hort.net Seasonal photo, (c) 2006 Christopher P. Lindsey, All Rights Reserved: do not copy
articles | gallery of plants | blog | tech blog | plant profiles | patents | mailing lists | top stories | links | shorturl service | tom clothier's archive0
 Navigation
Articles
Gallery of Plants
Blog
Tech Blog
Plant Profiles
Patents
Mailing Lists
    FAQ
    Netiquette
    Search ALL lists
    Search help
    Subscription info
Top Stories
Links
sHORTurl service
Tom Clothier's Archive
 Top Stories
Disease could hit Britain's trees hard

Ten of the best snowdrop cultivars

Plant protein database helps identify plant gene functions

Dendroclimatologists record history through trees

Potato beetle could be thwarted through gene manipulation

Hawaii expands coffee farm quarantine

Study explains flower petal loss

Unauthorized use of a plant doesn't invalidate it's patent

RSS story archive

Re: "AND ANOTHER ONE BITES THE DUST" a song


Paul:

>The trans-species migration of genes is as old as life, The grouping 
>of plants into species is not as cut and dry as it is with animals.  
>With many plant populations the result of hybridization and the 
>accumulation of genes from out side of the species.

True, but all the natural and man made hybridizing that has occured in 
plants has been at the whole chromosome level through a natural sexual 
process and the genetic exchange that has occured has occured between 
closely related species. Hosta species will cross with other hosta 
species, but hostas don't regularly cross with daylilies.  The genetic 
engineering we see today is combining genetic material from very 
diverse organisms that would never combine in nature.  Corn plants 
don't normally mate with bacterial in a sexual process.  The genetic 
engineering we see today is manipulating genetic material at the gene 
level compared to the chromosome manipulating of traditional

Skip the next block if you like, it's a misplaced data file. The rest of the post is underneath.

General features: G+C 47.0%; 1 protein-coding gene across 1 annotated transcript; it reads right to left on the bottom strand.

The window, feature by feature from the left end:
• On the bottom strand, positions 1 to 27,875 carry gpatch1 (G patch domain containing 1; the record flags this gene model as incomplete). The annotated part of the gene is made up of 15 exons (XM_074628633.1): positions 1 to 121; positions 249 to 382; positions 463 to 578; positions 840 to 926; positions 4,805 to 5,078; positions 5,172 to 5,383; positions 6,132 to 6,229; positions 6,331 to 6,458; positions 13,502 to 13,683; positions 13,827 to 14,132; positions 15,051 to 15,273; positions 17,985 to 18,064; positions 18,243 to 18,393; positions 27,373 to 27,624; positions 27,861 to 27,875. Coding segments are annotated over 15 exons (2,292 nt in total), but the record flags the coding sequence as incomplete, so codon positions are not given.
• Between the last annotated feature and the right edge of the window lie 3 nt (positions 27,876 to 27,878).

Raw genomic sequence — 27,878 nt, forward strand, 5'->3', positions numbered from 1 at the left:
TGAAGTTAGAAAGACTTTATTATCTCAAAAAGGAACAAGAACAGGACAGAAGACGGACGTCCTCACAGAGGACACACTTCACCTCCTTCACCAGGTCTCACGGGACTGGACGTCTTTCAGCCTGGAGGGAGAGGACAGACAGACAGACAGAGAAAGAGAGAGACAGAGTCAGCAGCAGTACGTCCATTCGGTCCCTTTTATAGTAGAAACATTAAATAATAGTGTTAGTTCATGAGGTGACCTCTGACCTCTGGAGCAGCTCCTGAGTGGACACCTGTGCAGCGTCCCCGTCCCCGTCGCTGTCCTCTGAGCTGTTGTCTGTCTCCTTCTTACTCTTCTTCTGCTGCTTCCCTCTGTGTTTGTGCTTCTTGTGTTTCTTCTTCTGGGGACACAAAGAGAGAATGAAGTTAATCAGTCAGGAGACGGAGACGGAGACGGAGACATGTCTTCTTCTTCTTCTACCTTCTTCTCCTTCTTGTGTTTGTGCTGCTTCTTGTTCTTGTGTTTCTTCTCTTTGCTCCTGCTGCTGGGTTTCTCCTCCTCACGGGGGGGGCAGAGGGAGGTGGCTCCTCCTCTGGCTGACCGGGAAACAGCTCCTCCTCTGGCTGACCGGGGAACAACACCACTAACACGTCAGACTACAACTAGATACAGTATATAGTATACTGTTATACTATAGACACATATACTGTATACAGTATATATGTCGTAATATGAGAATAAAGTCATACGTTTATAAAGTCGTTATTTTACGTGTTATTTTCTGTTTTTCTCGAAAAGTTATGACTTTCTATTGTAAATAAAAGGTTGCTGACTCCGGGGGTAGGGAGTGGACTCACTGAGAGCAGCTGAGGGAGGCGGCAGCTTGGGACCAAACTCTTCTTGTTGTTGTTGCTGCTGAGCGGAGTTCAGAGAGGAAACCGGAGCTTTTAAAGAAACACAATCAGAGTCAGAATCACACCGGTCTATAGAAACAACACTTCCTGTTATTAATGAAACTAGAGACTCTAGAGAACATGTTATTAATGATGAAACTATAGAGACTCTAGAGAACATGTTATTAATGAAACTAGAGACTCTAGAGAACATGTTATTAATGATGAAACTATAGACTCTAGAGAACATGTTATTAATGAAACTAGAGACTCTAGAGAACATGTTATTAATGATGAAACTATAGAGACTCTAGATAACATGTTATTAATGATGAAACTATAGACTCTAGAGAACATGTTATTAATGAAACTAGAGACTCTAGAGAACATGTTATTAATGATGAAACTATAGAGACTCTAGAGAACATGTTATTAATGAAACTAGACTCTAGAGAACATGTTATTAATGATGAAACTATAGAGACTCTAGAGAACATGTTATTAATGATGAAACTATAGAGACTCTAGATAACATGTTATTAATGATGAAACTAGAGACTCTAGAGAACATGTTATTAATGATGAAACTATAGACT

hybridizing methods.

>So called gene therapy is all ready being studied and practiced in 
>humans in regards so some forms of genetic defects.

Yes, and it will continue.  At first, and probably for some time, gene 
therapy will be used to cure people who have a genetic defect.  Once 
the technique is worked out, what then?  We need workers who are 
strong and intelligent enough to get the grunt work done, but not 
intelligent enough to know they are beasts of burden destined to spend 
their lives working.  Now, how about taking genes from apps and 
injecting them into humans, or human genes into apps to produce this 
new "worker class?"  Apps and man have about 98% of their genes in 
common.  Certainly within posibility, maybe not right now, but 
certainly in the future.  Of course this is a moral issue, but not all 
people work from a moral background.

Another possibility that may confront future generations is the active 
use of genetic engineering to "improve" humans.  Lets face it, a 
complex world of computers, complicated communication systems and 
billions of lines of computer code all require a population with a 
high level of intelligence.  There are only so many intelligent people 
in the world - half the people are below average in intelligence.  Why 
not take genes from the next Einstein that comes along and insert 
those genes into "average" people to evolve the human race to a higher 
level of intelligence?  Again, a moral issue, but not impossible.

Joe Halinar

---------------------------------------------------------------------
To sign-off this list, send email to majordomo@mallorn.com with the
message text UNSUBSCRIBE HOSTA-OPEN





 © 1995-2015 Mallorn Computing, Inc.All Rights Reserved.
Our Privacy Statement
Other Mailing lists | Author Index | Date Index | Subject Index | Thread Index